• The Making of the Fittest: The Complete Series by Howard Hughes Medical Institute

Books Used:

  • Cycles of Life: Evolution by Andres Llamas Ruiz
  • Big History: From the Big Bang to the Present by Cynthia Stokes Brown
  • Eyewitness Science: Evolution by Linda Gamlin
  • Evolution: The Story of Life on Earth by Jay Hosler
  • Charles Darwin’s On the Origin of Species by Michael Keller
  • Evolution: How We and All Living Things Came to Be by Daniel Loxton
  • Evolution by Discovery Channel School Science
  • Horrible Science: Evolve or Die by Phil Gates
  • The Tree of Life: Charles Darwin by Peter Sis
  • Our Family Tree: An Evolution Story by Lisa Westberg Peters
  • Living Fossils: Clues to the Past by Caroline Arnold
  • Life on Earth: The Story of Evolution by Steve Jenkins
  • One Beetle Too Many: The Extraordinary Adventures of Charles Darwin by Kathryn Lasky
  • Evolution: The Story of Life by Douglas Palmer & Peter Barrett

Museums Visited:

  • Houston Museum of Natural Science
  • Phillip and Patricia Frost Museum of Science
  • Museum of Science, Boston
  • Peabody Museum of Archaeology and Ethnology
  • Harvard Museum of Natural History
  • Yale Peabody Museum of Natural History
  • Discovery World Science and Technology Museum
  • Explora
  • Canterbury Museum
  • Telus Spark

Roadschooling the Davis Mountains of Texas: the Hahn’s Crazy Christmas Camping Adventures


, ,

Those of you who follow our adventures in homeschooling know that we utilize travel as a serious part of our education plan.  And, I often use the terms roadschooling or worldschooling depending on where we go and what we do. Basically, roadschooling is simply the act of learning on the road.  Some of our previous worldschooling adventures can be seen here and our last roadschooling adventure can be read here.  This time our adventures were known as the Hahn’s Crazy Christmas Camping Adventures in the Davis Mountains.  It truly was fun but a crazy adventure because of all the changes that had to be made.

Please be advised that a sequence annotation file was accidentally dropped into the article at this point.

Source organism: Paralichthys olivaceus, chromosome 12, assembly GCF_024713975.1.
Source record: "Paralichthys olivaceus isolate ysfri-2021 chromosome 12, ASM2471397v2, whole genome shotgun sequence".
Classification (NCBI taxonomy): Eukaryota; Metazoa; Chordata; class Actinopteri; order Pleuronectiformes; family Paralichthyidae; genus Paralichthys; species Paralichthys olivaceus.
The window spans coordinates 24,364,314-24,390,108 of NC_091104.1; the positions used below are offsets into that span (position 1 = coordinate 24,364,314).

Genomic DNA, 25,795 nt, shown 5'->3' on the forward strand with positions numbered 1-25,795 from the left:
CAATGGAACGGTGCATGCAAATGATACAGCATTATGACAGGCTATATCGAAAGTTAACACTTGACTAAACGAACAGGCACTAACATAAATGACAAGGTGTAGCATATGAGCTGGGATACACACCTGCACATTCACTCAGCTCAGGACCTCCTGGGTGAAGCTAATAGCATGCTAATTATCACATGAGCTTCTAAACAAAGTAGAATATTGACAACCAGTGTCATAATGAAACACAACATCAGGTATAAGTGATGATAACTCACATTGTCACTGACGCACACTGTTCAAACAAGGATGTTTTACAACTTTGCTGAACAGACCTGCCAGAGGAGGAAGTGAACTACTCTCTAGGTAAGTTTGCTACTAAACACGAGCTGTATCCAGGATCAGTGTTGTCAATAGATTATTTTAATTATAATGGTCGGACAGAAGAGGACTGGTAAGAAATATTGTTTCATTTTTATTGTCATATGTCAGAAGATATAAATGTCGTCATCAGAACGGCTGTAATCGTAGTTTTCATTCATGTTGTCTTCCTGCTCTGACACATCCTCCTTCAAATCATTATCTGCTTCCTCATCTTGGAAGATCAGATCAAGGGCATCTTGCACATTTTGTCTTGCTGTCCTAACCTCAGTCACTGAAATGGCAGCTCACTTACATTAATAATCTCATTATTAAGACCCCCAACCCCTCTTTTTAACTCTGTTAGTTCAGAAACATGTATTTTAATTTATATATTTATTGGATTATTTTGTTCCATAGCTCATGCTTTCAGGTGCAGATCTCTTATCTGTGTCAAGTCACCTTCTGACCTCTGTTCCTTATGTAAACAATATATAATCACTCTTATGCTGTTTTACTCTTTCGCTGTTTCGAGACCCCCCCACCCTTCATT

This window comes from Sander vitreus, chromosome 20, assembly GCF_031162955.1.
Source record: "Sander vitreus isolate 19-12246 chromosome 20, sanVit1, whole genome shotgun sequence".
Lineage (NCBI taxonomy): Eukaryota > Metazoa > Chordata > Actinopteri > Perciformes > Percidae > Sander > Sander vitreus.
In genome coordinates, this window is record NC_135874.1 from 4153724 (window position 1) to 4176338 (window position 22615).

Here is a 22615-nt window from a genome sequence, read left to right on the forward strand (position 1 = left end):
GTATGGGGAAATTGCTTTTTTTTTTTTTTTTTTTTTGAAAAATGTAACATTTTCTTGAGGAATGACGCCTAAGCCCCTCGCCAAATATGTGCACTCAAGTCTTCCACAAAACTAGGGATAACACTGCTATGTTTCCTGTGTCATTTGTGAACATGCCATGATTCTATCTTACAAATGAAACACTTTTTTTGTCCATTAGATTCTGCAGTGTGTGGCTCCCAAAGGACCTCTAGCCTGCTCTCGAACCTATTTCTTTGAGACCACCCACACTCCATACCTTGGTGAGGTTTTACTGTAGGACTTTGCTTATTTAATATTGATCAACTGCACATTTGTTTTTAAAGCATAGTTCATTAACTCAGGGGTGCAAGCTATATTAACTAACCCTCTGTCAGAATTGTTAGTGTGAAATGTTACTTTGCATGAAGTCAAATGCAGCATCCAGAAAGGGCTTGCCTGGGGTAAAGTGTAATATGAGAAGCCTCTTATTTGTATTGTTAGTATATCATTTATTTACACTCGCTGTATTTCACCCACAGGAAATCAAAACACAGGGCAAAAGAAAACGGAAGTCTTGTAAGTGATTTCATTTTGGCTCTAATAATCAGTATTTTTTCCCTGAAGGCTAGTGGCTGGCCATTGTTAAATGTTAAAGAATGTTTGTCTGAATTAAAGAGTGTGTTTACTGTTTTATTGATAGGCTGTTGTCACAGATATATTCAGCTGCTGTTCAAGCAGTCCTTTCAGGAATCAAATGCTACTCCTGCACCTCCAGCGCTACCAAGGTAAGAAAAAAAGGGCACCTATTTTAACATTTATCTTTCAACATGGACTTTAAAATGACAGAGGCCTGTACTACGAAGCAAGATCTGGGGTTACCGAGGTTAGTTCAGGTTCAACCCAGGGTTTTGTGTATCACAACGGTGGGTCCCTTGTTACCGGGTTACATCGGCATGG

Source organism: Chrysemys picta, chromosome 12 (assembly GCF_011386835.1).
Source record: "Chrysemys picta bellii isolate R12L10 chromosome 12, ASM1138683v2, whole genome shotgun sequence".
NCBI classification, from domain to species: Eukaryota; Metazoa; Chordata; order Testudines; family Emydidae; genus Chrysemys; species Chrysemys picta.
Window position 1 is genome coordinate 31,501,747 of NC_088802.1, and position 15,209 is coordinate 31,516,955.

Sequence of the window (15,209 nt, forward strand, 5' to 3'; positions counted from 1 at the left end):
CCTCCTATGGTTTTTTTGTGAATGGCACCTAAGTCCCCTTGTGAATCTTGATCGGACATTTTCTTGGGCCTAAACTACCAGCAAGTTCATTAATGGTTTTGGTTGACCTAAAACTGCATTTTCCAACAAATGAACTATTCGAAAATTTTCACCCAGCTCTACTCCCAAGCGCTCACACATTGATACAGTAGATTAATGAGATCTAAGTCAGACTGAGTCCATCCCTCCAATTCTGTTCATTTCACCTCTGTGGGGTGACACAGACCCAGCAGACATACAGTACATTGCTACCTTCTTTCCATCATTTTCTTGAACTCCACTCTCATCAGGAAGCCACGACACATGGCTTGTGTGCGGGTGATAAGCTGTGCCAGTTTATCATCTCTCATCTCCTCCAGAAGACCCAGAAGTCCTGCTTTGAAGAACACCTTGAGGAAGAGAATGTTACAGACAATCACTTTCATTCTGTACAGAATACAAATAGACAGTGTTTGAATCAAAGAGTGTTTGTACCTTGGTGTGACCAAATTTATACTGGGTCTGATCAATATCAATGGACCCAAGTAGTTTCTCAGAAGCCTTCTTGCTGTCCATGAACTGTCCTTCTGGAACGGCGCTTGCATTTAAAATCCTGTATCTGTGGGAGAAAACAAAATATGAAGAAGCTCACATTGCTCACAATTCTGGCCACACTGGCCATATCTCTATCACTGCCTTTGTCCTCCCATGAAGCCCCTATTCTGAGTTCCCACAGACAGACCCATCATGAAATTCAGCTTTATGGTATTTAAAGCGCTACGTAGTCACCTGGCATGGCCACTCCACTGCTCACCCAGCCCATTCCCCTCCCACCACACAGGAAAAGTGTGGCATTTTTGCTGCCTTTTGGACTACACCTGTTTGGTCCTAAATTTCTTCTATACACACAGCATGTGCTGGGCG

The original plan was for two days camping at Davis Mountains State Park and then 3 days camping at Big Bend National Park.  It is a long drive, one way driving time is just under 9 hours from our house to Davis Mountains State Park. Big Bend National Park is a couple hours further which is why we were breaking up the trip.  However, due to waiting for my iron infusions to be completed before making reservations, Big Bend was sold out so we booked 5 days at Davis Mountains State Park with plans to do at least one day trip to Big Bend.  Sadly, the day before our departure, the partial federal shutdown began which meant another shuffle of plans. Thankfully, I had a list of options. After 3 nights of camping, we had to leave the Davis Mountains due to weather causing another shuffle of plans.  We received a national weather alert regarding wind advisories: 25-35 mph sustained winds and gusts up to 50 mph. 2 hours after we left they updated it to 30-40 mph sustained and gusts up to 60 mph. We couldn’t stay tent camping, so we moved our to one of the last few hotel rooms in Alpine, TX and started the trek back to Houston one day earlier than planned.  Thus, I will list where we actually went, the original places, and the optional places for those who want to travel to this side of Texas.

Here is what we actually did:

  • Davis Mountains State Park (They have tent campsites, RV sites, and a lodge for those who don’t want to camp.  We did tent camping. The park rangers were awesome!!! And, the Lodge looked amazing. The park has nice trails and 2 different bird blinds or wildlife observation areas.  Although no cell service, they do have wifi at the Lodge and their interpretive center.)